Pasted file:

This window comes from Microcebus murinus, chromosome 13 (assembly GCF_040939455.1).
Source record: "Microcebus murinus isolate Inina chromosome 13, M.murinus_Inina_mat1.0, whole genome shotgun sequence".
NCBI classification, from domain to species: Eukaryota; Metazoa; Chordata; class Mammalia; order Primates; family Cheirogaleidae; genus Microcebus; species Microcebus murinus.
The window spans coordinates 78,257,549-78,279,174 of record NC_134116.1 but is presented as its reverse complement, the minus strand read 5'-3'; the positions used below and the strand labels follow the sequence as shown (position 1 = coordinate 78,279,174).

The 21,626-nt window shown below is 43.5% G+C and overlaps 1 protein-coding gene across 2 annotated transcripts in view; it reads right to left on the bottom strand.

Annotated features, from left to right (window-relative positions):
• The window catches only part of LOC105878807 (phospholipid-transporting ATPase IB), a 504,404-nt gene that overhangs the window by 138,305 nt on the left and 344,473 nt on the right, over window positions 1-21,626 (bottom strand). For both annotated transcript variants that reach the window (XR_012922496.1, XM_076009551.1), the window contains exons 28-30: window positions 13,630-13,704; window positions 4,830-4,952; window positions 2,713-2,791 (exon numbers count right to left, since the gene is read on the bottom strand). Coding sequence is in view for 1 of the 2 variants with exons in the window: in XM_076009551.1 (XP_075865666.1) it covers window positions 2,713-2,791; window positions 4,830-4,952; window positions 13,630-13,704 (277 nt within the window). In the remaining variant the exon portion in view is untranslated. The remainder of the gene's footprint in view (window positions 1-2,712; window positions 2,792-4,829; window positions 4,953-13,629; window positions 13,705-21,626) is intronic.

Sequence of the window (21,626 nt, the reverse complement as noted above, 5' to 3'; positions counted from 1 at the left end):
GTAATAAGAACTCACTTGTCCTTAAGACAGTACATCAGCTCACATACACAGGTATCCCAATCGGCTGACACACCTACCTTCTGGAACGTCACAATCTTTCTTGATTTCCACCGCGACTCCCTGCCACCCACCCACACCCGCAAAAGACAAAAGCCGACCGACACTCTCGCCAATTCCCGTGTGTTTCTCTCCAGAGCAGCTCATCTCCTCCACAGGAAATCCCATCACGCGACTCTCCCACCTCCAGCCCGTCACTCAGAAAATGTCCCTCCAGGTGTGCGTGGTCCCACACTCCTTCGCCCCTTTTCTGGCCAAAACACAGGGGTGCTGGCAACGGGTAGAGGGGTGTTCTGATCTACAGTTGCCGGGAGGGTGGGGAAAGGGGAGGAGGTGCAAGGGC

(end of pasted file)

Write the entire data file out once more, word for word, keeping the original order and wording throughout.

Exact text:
This window comes from Microcebus murinus, chromosome 13 (assembly GCF_040939455.1).
Source record: "Microcebus murinus isolate Inina chromosome 13, M.murinus_Inina_mat1.0, whole genome shotgun sequence".
NCBI classification, from domain to species: Eukaryota; Metazoa; Chordata; class Mammalia; order Primates; family Cheirogaleidae; genus Microcebus; species Microcebus murinus.
The window spans coordinates 78,257,549-78,279,174 of record NC_134116.1 but is presented as its reverse complement, the minus strand read 5'-3'; the positions used below and the strand labels follow the sequence as shown (position 1 = coordinate 78,279,174).

The 21,626-nt window shown below is 43.5% G+C and overlaps 1 protein-coding gene across 2 annotated transcripts in view; it reads right to left on the bottom strand.

Annotated features, from left to right (window-relative positions):
• The window catches only part of LOC105878807 (phospholipid-transporting ATPase IB), a 504,404-nt gene that overhangs the window by 138,305 nt on the left and 344,473 nt on the right, over window positions 1-21,626 (bottom strand). For both annotated transcript variants that reach the window (XR_012922496.1, XM_076009551.1), the window contains exons 28-30: window positions 13,630-13,704; window positions 4,830-4,952; window positions 2,713-2,791 (exon numbers count right to left, since the gene is read on the bottom strand). Coding sequence is in view for 1 of the 2 variants with exons in the window: in XM_076009551.1 (XP_075865666.1) it covers window positions 2,713-2,791; window positions 4,830-4,952; window positions 13,630-13,704 (277 nt within the window). In the remaining variant the exon portion in view is untranslated. The remainder of the gene's footprint in view (window positions 1-2,712; window positions 2,792-4,829; window positions 4,953-13,629; window positions 13,705-21,626) is intronic.

Sequence of the window (21,626 nt, the reverse complement as noted above, 5' to 3'; positions counted from 1 at the left end):
GTAATAAGAACTCACTTGTCCTTAAGACAGTACATCAGCTCACATACACAGGTATCCCAATCGGCTGACACACCTACCTTCTGGAACGTCACAATCTTTCTTGATTTCCACCGCGACTCCCTGCCACCCACCCACACCCGCAAAAGACAAAAGCCGACCGACACTCTCGCCAATTCCCGTGTGTTTCTCTCCAGAGCAGCTCATCTCCTCCACAGGAAATCCCATCACGCGACTCTCCCACCTCCAGCCCGTCACTCAGAAAATGTCCCTCCAGGTGTGCGTGGTCCCACACTCCTTCGCCCCTTTTCTGGCCAAAACACAGGGGTGCTGGCAACGGGTAGAGGGGTGTTCTGATCTACAGTTGCCGGGAGGGTGGGGAAAGGGGAGGAGGTGCAAGGGC